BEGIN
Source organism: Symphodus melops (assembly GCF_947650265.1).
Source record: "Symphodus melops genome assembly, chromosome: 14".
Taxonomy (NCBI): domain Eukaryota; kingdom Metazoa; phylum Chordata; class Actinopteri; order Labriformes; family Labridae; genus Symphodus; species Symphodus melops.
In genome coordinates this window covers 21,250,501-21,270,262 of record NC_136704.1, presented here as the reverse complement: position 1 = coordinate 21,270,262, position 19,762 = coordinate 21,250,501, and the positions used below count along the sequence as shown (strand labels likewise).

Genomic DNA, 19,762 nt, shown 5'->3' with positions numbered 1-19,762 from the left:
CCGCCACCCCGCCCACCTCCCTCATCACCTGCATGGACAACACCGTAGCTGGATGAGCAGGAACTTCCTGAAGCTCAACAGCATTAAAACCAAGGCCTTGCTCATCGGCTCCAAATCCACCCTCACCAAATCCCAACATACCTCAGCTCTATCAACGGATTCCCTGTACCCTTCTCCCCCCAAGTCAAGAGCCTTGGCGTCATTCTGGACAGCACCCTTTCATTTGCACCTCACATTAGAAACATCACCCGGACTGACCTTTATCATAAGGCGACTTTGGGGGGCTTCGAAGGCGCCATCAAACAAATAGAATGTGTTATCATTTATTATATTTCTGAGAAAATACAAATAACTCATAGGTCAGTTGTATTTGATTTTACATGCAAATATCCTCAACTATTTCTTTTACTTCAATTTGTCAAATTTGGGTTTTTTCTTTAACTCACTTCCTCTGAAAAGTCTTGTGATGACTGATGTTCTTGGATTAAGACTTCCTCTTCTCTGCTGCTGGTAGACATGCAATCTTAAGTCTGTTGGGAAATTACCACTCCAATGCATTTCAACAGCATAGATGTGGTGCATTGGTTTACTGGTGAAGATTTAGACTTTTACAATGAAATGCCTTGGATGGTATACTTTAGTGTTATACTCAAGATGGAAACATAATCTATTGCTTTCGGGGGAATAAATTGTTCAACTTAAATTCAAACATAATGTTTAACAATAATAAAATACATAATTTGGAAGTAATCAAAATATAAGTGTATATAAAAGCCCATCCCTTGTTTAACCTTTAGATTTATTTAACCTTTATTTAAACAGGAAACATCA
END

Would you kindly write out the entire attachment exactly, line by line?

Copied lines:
Source organism: Symphodus melops (assembly GCF_947650265.1).
Source record: "Symphodus melops genome assembly, chromosome: 14".
Taxonomy (NCBI): domain Eukaryota; kingdom Metazoa; phylum Chordata; class Actinopteri; order Labriformes; family Labridae; genus Symphodus; species Symphodus melops.
In genome coordinates this window covers 21,250,501-21,270,262 of record NC_136704.1, presented here as the reverse complement: position 1 = coordinate 21,270,262, position 19,762 = coordinate 21,250,501, and the positions used below count along the sequence as shown (strand labels likewise).

Genomic DNA, 19,762 nt, shown 5'->3' with positions numbered 1-19,762 from the left:
CCGCCACCCCGCCCACCTCCCTCATCACCTGCATGGACAACACCGTAGCTGGATGAGCAGGAACTTCCTGAAGCTCAACAGCATTAAAACCAAGGCCTTGCTCATCGGCTCCAAATCCACCCTCACCAAATCCCAACATACCTCAGCTCTATCAACGGATTCCCTGTACCCTTCTCCCCCCAAGTCAAGAGCCTTGGCGTCATTCTGGACAGCACCCTTTCATTTGCACCTCACATTAGAAACATCACCCGGACTGACCTTTATCATAAGGCGACTTTGGGGGGCTTCGAAGGCGCCATCAAACAAATAGAATGTGTTATCATTTATTATATTTCTGAGAAAATACAAATAACTCATAGGTCAGTTGTATTTGATTTTACATGCAAATATCCTCAACTATTTCTTTTACTTCAATTTGTCAAATTTGGGTTTTTTCTTTAACTCACTTCCTCTGAAAAGTCTTGTGATGACTGATGTTCTTGGATTAAGACTTCCTCTTCTCTGCTGCTGGTAGACATGCAATCTTAAGTCTGTTGGGAAATTACCACTCCAATGCATTTCAACAGCATAGATGTGGTGCATTGGTTTACTGGTGAAGATTTAGACTTTTACAATGAAATGCCTTGGATGGTATACTTTAGTGTTATACTCAAGATGGAAACATAATCTATTGCTTTCGGGGGAATAAATTGTTCAACTTAAATTCAAACATAATGTTTAACAATAATAAAATACATAATTTGGAAGTAATCAAAATATAAGTGTATATAAAAGCCCATCCCTTGTTTAACCTTTAGATTTATTTAACCTTTATTTAAACAGGAAACATCA